Potential Issues with the AEC


The changes to the Electoral Act in 1983-4 established the AEC as a Statutory Authority no longer responsible to Parliament.

The Commission is managed by three members: 
  • the Chairman (who must be an active or retired judge of the Federal Court of Australia)
  • the Electoral Commissioner
  • the Australian Statistician (head of the Australian Bureau of Statistics)
In a 1998 interview, the then Electoral Commissioner stated that the aim of the Commission was to make as many electorates as possible marginal by redistributions at specified periods. The optimum population size in each electorate  is around 80,000-90,000 persons.

Decisions on boundaries are negotiated with and between the political parties based on the advice of the Australian Statistician.

Disputes arise with both Federal and State decisions about electorate boundaries. Submissions often follow to both the Federal and State Joint Standing Committees (JSCEMs) on Electoral matters. Cases affecting the outcomes of elections, dependent on evidence submitted, reflect on the reputation of the AEC and its officials.

The officials are meant to be politically impartial but evidence has been submitted to the JSCEMs claiming that bias exists amongst AEC employees working on election days. 

The investigation in early 2014 by former Federal Police Commission Mick Keelty into the loss of 1370 votes by the AEC in the 7 September 2013 WA Senate election showed inadequacies and incompetence by the AEC and the unchecked opportunities for political bias. Download the full report.


Add your name and let’s keep Australian elections free and fair.

  • commented on Unwanted influences on the voting system 2023-11-23 12:15:44 +1100
    Please I need your vote

  • signed Mark Off Voters Electronically 2023-10-04 12:37:02 +1100
    This must be done to ensure that a voter casts only one vote, besides proposed changes in this petition there should be way for voter to cross check their voting status (voted/yet to vote) for every election event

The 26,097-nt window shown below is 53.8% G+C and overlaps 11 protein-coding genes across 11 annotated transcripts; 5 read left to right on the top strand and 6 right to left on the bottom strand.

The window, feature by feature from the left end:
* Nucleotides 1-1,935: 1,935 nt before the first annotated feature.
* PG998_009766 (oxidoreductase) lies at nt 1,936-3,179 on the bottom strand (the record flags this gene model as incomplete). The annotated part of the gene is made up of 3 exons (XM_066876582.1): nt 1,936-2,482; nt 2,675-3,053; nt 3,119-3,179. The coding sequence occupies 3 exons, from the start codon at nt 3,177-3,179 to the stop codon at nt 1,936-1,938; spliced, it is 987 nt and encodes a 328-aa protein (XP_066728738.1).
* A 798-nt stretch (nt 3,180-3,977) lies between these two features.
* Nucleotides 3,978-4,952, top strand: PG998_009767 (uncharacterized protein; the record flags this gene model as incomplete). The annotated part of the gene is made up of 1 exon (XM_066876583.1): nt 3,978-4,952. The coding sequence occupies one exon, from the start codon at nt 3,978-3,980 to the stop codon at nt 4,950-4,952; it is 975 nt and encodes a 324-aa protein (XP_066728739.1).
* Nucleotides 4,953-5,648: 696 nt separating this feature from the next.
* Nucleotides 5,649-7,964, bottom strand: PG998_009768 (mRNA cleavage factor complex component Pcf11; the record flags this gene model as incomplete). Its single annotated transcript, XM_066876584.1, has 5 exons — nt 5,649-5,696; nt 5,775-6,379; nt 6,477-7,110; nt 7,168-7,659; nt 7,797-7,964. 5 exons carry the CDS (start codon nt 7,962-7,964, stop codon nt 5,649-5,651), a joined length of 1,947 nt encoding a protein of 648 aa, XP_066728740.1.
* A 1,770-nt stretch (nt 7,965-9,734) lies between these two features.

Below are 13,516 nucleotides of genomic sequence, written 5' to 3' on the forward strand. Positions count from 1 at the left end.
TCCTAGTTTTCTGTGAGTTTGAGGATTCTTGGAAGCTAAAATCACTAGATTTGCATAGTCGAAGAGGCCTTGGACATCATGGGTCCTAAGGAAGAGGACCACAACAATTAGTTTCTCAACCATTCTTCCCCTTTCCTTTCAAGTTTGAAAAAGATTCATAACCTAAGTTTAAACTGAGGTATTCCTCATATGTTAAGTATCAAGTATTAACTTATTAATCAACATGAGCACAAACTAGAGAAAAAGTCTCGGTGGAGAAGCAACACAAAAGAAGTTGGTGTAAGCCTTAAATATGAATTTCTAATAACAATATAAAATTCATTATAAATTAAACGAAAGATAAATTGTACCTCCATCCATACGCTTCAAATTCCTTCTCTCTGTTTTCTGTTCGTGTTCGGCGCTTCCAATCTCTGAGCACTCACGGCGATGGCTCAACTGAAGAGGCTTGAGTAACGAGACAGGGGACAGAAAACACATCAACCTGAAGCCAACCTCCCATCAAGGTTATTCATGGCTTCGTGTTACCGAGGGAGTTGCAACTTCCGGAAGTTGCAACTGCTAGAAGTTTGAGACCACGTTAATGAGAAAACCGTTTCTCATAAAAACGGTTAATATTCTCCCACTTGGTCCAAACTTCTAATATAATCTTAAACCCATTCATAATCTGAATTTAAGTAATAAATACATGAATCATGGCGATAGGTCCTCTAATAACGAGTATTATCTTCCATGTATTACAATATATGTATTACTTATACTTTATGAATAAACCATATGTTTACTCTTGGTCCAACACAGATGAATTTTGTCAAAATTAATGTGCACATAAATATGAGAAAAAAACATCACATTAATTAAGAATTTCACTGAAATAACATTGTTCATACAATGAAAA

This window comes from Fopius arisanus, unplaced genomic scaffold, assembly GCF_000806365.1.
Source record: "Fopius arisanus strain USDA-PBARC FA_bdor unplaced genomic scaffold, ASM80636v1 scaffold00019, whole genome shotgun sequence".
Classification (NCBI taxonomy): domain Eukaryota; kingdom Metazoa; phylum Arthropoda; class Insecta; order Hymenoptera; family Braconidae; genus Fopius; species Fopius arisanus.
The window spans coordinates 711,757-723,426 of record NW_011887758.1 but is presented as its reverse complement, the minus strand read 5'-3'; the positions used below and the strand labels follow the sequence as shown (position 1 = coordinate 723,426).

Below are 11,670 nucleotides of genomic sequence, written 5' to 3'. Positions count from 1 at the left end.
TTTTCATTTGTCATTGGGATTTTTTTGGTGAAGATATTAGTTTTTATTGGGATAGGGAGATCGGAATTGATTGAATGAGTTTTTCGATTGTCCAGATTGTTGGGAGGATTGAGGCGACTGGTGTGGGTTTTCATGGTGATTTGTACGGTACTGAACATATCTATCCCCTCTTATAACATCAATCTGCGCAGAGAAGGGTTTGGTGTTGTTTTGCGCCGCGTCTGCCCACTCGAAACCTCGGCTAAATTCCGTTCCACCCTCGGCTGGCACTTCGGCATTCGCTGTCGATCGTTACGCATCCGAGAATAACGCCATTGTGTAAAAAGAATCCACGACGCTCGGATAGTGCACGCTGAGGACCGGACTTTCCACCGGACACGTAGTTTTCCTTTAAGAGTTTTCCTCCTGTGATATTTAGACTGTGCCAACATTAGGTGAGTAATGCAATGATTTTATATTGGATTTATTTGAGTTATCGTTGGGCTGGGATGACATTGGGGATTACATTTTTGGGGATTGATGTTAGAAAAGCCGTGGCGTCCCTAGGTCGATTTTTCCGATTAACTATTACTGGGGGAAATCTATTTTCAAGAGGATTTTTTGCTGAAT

• commented on Compulsory voting 2023-09-14 22:49:29 +1000
    John de Wit, less empty negative comments please.

    I’m happy to answer real questions if you’re not yet clear how DCAP works to guarantee fair results. I sympathise – it took me ages to fully understand why current voting systems fail voters and then years to work out how to correct it and then to twig to the simple maths behind it and finally to be able to give simple examples that demonstrate it.

    E.g. it is not obvious that my DCAP system is correct when it will declare that Party D, of 4 parties standing, and with 45% first preferences is the winner despite Party A having 51% first preferences. But that is correct IF, repeat IF, in the election Party A had 49% of 4th (or LAST) preferences and party D had 55% of 2nd preferences. I have proved that particular case, no matter what preferences parties B and C get within the values I specified. Can anyone prove me mathematically &/or logically wrong there? No way! The correct Proportional results in a 100 seat electorate is NOT A=51 seats and D=45 Seats. The correct results is A=27 Seats and D=41 seats with B&C sharing the remaining 33 seats.

    So, it will not be a majority Government for A in its own right. Rather, it will be a minority government, of probably D in coalition with B or C; or, a slim chance of A running a minority government. Apart from the speculation of who will arrange a coalition; who can logically prove I’m wrong and that that voters preferences showed that they collectively wanted A as a majority government? It can’t be done unless you ignore voters’ clear collective preferences. The fact is that a marginal “absolute majorities” may be a real win; or, a travesty of electoral justice simply because Distribution of Preferences (AKA Instant Run Off) and First-Past-The-Post systems are inherently incapable of guaranteeing a fair result.

    I have proved that. I challenge anyone to prove me wrong.

  • commented on Compulsory voting 2023-09-14 16:55:04 +1000
    Peter Newland,
    Your arithmetic is very complex compared to a single vote for the party of your choice. There is no assumption that you should agree with every policy of that party. You just choose the party and candidate you think is best.